“New Jersey has been a national leader in responding to the danger of lead exposure and has made dramatic progress in reducing the risk of exposure through the enforcement of lead-safe building maintenance standards and lead-safe work practices in multi-unit dwellings; New Jersey’s universal lead screening program; public education and prevention activities; and in extraordinary instances, excavating lead contaminated soil and replacing it with clean fill,” said Commissioner Richman. “The Lead-Safe Home Remediation Pilot Grant Program is another tool to reduce lead-based hazards in New Jersey’s older housing stock. More than 500 units will be remediated in the targeted areas to prevent elevated blood lead levels, especially in children and pregnant women.”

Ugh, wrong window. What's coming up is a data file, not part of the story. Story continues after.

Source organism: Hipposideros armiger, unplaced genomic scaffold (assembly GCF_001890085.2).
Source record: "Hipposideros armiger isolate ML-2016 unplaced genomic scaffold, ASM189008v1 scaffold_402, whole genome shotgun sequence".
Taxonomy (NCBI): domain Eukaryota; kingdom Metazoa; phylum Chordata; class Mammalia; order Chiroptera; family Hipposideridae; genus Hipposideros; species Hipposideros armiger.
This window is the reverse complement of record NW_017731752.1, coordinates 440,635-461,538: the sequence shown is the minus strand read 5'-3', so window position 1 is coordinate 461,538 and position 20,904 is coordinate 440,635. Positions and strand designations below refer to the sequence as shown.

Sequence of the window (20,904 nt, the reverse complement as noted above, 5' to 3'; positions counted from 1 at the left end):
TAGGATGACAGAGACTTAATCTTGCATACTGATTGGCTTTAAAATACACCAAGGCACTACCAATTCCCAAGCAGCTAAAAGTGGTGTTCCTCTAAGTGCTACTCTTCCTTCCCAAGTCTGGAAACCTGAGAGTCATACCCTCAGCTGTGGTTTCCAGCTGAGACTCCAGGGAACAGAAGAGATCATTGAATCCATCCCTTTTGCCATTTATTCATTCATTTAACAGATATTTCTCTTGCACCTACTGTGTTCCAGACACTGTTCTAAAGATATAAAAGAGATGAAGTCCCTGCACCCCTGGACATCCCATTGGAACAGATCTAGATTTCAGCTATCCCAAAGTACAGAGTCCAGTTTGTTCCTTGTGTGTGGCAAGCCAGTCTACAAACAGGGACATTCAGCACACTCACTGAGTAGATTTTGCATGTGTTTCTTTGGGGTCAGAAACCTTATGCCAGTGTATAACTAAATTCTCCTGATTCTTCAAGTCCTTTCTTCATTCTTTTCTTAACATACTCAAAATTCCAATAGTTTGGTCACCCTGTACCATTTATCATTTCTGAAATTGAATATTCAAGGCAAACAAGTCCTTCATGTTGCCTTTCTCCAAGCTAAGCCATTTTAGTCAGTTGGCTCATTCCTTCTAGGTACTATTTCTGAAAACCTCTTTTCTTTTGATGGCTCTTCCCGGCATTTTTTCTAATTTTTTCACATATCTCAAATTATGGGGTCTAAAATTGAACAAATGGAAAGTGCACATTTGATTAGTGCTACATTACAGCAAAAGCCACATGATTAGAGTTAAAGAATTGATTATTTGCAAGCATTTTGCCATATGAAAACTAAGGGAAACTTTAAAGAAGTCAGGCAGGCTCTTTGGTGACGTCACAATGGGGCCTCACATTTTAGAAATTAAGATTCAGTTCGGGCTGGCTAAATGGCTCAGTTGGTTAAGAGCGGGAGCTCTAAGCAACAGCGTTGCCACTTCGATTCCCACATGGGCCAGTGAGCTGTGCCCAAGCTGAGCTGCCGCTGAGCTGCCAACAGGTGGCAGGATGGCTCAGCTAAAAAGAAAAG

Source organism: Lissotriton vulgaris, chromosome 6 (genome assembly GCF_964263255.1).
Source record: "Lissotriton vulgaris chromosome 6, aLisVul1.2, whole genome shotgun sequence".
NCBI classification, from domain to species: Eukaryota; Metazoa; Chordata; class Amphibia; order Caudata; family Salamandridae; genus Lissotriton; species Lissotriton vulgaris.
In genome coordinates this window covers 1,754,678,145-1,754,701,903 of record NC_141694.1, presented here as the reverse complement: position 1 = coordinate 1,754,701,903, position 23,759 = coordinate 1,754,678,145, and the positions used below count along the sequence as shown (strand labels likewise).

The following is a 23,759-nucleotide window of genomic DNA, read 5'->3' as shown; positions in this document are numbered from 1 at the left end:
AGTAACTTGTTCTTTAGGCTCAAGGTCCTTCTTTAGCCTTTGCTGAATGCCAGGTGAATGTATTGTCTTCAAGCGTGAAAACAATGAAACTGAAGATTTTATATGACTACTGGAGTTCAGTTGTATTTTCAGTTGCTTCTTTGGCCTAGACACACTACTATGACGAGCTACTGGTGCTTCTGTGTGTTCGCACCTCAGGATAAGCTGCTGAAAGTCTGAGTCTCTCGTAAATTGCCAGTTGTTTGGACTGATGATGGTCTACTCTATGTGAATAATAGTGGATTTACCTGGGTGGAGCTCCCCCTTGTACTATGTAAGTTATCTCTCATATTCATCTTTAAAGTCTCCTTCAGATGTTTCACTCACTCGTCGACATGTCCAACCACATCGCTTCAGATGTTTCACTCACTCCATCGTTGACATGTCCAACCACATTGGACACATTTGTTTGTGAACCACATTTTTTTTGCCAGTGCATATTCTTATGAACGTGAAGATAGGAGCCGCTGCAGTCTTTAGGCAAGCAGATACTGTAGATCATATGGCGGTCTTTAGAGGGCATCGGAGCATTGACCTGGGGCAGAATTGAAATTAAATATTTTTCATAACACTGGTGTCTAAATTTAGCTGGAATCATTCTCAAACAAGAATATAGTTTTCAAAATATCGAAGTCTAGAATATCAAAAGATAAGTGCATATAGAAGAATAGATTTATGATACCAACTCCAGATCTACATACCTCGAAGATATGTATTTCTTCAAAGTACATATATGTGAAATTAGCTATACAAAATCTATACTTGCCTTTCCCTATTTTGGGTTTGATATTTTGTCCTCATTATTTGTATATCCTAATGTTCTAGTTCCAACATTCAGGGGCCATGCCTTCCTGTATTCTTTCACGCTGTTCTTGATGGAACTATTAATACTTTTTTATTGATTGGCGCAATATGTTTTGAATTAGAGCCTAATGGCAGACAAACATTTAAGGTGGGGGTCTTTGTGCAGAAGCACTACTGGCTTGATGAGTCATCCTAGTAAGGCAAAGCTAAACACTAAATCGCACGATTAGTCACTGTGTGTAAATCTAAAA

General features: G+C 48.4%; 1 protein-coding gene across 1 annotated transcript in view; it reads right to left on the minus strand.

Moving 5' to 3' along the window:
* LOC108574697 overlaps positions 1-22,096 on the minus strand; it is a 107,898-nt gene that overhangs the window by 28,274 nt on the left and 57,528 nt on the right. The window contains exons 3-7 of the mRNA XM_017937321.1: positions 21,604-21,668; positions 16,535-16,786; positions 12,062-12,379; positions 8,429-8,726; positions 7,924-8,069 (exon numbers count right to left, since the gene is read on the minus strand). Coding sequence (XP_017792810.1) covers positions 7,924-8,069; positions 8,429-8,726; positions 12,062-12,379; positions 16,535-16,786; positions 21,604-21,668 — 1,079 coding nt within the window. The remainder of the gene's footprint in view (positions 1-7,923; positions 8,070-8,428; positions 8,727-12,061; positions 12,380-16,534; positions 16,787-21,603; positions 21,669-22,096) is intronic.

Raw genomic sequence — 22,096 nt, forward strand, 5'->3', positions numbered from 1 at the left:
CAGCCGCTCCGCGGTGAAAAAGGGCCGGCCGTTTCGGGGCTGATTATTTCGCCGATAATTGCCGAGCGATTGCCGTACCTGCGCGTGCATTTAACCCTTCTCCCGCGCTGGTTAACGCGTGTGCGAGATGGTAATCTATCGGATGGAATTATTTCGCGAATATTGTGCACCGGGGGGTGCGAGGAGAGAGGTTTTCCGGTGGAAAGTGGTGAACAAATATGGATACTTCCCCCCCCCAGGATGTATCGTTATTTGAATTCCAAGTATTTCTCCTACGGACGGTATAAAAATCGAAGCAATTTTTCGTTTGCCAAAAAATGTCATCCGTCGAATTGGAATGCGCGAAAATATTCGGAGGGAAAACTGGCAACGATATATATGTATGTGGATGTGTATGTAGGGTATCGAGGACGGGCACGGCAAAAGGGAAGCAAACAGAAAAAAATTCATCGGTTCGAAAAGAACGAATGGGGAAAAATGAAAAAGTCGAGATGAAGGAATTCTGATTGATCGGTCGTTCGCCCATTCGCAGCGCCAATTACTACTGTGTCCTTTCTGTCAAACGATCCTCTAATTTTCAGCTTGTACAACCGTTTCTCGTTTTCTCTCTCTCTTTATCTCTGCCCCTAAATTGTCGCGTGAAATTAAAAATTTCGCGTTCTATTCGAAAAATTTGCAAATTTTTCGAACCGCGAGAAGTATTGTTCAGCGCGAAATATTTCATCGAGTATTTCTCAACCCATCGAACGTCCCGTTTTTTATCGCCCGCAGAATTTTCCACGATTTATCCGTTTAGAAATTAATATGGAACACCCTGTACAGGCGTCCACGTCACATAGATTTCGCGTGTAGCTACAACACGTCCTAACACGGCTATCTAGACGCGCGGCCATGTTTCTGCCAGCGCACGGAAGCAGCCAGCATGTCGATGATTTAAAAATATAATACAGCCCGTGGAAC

Program eligible units include one- and two-family, low- to moderate-income owner-occupied and rental units constructed before 1978. The program will provide up to $20,000 per unit in repair and related remediation and containment costs. As part of the pilot, the DCA will collect data to determine best practices for potential program expansion and refinement. 

Applicants’ income must be at or below 80 percent of the median income for the county in which the home is located.  Homes with children under the age of 6 and/or pregnant women where there is an identified lead-based paint hazard will be given the highest priority. Priority consideration may also be given to households deferred from the state’s Weatherization Assistance Program due to the presence of lead-based paint hazards.